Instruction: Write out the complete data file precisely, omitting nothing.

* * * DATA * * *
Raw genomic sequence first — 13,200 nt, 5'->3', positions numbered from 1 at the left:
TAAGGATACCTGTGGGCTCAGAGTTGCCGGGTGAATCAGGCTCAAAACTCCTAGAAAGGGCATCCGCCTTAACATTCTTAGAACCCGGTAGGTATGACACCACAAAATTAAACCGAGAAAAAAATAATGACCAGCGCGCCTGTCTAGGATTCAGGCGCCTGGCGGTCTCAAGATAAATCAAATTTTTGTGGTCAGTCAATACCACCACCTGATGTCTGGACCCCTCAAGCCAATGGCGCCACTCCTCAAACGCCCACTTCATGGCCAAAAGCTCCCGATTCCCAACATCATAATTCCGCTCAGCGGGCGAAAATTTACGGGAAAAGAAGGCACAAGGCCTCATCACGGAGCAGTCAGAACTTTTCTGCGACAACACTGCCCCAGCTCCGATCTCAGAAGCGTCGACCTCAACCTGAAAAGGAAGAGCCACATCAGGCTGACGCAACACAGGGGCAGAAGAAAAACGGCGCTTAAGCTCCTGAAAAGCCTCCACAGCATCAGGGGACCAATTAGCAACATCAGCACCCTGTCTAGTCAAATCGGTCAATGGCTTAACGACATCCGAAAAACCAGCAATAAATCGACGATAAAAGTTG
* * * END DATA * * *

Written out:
Raw genomic sequence first — 13,200 nt, 5'->3', positions numbered from 1 at the left:
TAAGGATACCTGTGGGCTCAGAGTTGCCGGGTGAATCAGGCTCAAAACTCCTAGAAAGGGCATCCGCCTTAACATTCTTAGAACCCGGTAGGTATGACACCACAAAATTAAACCGAGAAAAAAATAATGACCAGCGCGCCTGTCTAGGATTCAGGCGCCTGGCGGTCTCAAGATAAATCAAATTTTTGTGGTCAGTCAATACCACCACCTGATGTCTGGACCCCTCAAGCCAATGGCGCCACTCCTCAAACGCCCACTTCATGGCCAAAAGCTCCCGATTCCCAACATCATAATTCCGCTCAGCGGGCGAAAATTTACGGGAAAAGAAGGCACAAGGCCTCATCACGGAGCAGTCAGAACTTTTCTGCGACAACACTGCCCCAGCTCCGATCTCAGAAGCGTCGACCTCAACCTGAAAAGGAAGAGCCACATCAGGCTGACGCAACACAGGGGCAGAAGAAAAACGGCGCTTAAGCTCCTGAAAAGCCTCCACAGCATCAGGGGACCAATTAGCAACATCAGCACCCTGTCTAGTCAAATCGGTCAATGGCTTAACGACATCCGAAAAACCAGCAATAAATCGACGATAAAAGTTG